How We Started an App
for Strong and Healthy Couples
Hi! Who are you and what business did you start?
Hi, there! My name is Ariel, I’m the Co-founder of Asya.ai. We are a small team of AI data scientists working on a hard problem — to decrease the number of broken families. The way we do it is by helping couples become emotionally intelligent and understand each other better with meaningful conversations.
If you are in a meaningful relationship, or more importantly a young parent. You are welcome to try Asya app. The app is very simple. It gives more than 6000 topics through guided conversations and emotion detection AI. It’s similar to guided meditations from apps like Calm or Headspace which gives topics to think about while being mindful. But Asya is focused on talking rather than thinking. Our promise is simple — use Asya and get closer to each other while also becoming a better partner.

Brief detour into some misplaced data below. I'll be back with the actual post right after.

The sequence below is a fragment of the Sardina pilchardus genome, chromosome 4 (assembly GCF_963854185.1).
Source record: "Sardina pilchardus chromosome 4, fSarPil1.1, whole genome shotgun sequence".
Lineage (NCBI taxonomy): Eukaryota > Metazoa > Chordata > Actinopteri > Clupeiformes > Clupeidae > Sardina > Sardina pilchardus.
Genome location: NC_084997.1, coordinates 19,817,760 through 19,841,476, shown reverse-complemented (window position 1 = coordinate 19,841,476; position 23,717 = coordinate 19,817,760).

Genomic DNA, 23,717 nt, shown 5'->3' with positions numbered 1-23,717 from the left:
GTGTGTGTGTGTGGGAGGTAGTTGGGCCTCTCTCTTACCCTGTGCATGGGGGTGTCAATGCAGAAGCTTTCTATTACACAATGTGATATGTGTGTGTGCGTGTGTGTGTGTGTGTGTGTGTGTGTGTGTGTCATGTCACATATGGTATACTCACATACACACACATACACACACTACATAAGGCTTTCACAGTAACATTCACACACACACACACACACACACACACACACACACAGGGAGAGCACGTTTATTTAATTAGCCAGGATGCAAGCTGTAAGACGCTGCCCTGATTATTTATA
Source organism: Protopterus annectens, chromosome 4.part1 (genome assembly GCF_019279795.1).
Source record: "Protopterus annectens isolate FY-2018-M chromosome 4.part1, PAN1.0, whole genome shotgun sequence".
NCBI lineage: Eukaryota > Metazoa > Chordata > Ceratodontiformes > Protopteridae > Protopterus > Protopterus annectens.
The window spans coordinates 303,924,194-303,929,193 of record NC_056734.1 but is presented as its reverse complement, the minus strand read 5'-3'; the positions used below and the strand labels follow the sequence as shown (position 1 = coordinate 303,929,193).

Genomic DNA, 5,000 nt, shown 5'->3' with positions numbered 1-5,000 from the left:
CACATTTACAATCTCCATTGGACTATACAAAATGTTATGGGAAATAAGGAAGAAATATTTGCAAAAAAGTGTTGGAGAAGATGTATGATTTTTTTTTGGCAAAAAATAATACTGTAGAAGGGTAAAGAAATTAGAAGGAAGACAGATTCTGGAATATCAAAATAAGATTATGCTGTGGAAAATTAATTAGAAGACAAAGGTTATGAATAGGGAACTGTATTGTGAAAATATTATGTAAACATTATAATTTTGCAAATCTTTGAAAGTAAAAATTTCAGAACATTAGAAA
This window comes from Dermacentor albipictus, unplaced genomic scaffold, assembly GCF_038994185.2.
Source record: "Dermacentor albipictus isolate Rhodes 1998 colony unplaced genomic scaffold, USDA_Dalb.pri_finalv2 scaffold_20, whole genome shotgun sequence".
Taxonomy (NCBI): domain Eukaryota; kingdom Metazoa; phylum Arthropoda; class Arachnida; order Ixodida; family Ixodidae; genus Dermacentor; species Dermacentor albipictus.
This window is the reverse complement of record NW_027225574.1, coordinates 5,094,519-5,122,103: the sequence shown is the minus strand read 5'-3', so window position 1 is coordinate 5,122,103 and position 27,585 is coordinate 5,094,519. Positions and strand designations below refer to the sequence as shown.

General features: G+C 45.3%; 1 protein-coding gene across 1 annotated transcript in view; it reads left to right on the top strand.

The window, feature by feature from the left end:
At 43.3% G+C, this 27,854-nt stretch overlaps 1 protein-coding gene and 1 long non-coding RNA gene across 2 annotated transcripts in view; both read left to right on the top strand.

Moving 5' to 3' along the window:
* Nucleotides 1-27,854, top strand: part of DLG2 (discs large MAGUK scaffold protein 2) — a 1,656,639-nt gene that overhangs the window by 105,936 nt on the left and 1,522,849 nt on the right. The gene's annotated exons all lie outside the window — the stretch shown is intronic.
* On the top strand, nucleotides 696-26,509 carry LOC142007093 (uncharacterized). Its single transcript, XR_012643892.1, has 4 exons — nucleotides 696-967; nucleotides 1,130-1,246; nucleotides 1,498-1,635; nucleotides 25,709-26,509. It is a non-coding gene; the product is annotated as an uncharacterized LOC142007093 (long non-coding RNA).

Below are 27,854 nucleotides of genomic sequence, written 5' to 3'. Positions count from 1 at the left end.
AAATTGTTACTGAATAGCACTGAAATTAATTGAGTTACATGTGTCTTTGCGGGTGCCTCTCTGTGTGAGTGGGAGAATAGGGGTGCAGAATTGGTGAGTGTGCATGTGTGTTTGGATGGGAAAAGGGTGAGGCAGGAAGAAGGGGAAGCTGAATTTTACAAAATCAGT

What is your personal story and how did you come up with the idea?
I started to work on Asya with my older brother Evalds Urtans who is a Ph.D. in AI. For the past 7 years, I have worked in a design agency and recently finished my studies in Creative Advertising.
The story with Asya for us, as brothers, is rather simple. We grew up in a broken family where 4 boys were raised by a single mother. Now, as grown-ups with our own families we realised that today’s digital products actually draw people away from each other.
The 2019 UN Happiness report showed just how bad it is. People spend way more time on their phones rather than having face-to-face conversations. After working with relationship therapists, we realised that one of the top problems for couples who seek therapy is the lack of specific conversations that in time are uncomfortable to talk about. For instance; money, sex, values.
Even more important is the rather new therapy called EFT (Emotional focus therapy) that actually shows that for couples to succeed emotional connection is the key driver. In our case, Asya artificial intelligence detects emotions from the conversation and helps couples to create better awareness of their emotions. This helps tremendously to improve the ability to read and understand each other’s emotions.
What challenges did you face when creating your product/service?